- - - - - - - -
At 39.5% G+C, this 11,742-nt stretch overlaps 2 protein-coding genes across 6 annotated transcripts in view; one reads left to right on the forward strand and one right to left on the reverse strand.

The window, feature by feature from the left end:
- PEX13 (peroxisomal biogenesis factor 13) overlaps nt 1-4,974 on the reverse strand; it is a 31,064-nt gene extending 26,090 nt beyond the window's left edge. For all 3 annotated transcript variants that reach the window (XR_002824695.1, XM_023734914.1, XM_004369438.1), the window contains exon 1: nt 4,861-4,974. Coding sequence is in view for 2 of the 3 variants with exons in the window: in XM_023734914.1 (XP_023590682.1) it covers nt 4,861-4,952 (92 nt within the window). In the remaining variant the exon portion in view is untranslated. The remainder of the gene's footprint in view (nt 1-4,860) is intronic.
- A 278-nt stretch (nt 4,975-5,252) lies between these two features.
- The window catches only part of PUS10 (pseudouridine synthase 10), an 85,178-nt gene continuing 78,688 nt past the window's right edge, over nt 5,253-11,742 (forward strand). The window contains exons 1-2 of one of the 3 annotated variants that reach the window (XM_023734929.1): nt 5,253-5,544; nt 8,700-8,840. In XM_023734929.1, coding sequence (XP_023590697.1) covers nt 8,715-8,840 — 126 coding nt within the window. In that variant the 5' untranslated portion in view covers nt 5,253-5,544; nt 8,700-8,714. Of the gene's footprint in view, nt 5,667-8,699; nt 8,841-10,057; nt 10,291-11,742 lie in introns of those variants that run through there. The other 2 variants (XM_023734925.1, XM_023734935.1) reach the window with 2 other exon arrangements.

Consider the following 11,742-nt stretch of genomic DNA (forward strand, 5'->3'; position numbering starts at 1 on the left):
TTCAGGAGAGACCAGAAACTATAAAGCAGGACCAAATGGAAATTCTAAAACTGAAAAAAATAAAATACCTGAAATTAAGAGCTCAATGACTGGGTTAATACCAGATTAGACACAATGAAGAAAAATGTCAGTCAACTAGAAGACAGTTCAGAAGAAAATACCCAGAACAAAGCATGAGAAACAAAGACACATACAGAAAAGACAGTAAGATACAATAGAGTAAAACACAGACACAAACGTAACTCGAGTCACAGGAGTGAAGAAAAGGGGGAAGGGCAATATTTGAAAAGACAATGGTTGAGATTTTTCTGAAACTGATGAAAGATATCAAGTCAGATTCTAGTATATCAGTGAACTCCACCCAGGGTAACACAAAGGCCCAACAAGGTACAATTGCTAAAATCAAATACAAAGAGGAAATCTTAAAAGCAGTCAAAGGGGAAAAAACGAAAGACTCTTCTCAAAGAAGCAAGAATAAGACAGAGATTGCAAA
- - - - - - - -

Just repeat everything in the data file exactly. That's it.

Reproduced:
At 39.5% G+C, this 11,742-nt stretch overlaps 2 protein-coding genes across 6 annotated transcripts in view; one reads left to right on the forward strand and one right to left on the reverse strand.

The window, feature by feature from the left end:
- PEX13 (peroxisomal biogenesis factor 13) overlaps nt 1-4,974 on the reverse strand; it is a 31,064-nt gene extending 26,090 nt beyond the window's left edge. For all 3 annotated transcript variants that reach the window (XR_002824695.1, XM_023734914.1, XM_004369438.1), the window contains exon 1: nt 4,861-4,974. Coding sequence is in view for 2 of the 3 variants with exons in the window: in XM_023734914.1 (XP_023590682.1) it covers nt 4,861-4,952 (92 nt within the window). In the remaining variant the exon portion in view is untranslated. The remainder of the gene's footprint in view (nt 1-4,860) is intronic.
- A 278-nt stretch (nt 4,975-5,252) lies between these two features.
- The window catches only part of PUS10 (pseudouridine synthase 10), an 85,178-nt gene continuing 78,688 nt past the window's right edge, over nt 5,253-11,742 (forward strand). The window contains exons 1-2 of one of the 3 annotated variants that reach the window (XM_023734929.1): nt 5,253-5,544; nt 8,700-8,840. In XM_023734929.1, coding sequence (XP_023590697.1) covers nt 8,715-8,840 — 126 coding nt within the window. In that variant the 5' untranslated portion in view covers nt 5,253-5,544; nt 8,700-8,714. Of the gene's footprint in view, nt 5,667-8,699; nt 8,841-10,057; nt 10,291-11,742 lie in introns of those variants that run through there. The other 2 variants (XM_023734925.1, XM_023734935.1) reach the window with 2 other exon arrangements.

Consider the following 11,742-nt stretch of genomic DNA (forward strand, 5'->3'; position numbering starts at 1 on the left):
TTCAGGAGAGACCAGAAACTATAAAGCAGGACCAAATGGAAATTCTAAAACTGAAAAAAATAAAATACCTGAAATTAAGAGCTCAATGACTGGGTTAATACCAGATTAGACACAATGAAGAAAAATGTCAGTCAACTAGAAGACAGTTCAGAAGAAAATACCCAGAACAAAGCATGAGAAACAAAGACACATACAGAAAAGACAGTAAGATACAATAGAGTAAAACACAGACACAAACGTAACTCGAGTCACAGGAGTGAAGAAAAGGGGGAAGGGCAATATTTGAAAAGACAATGGTTGAGATTTTTCTGAAACTGATGAAAGATATCAAGTCAGATTCTAGTATATCAGTGAACTCCACCCAGGGTAACACAAAGGCCCAACAAGGTACAATTGCTAAAATCAAATACAAAGAGGAAATCTTAAAAGCAGTCAAAGGGGAAAAAACGAAAGACTCTTCTCAAAGAAGCAAGAATAAGACAGAGATTGCAAA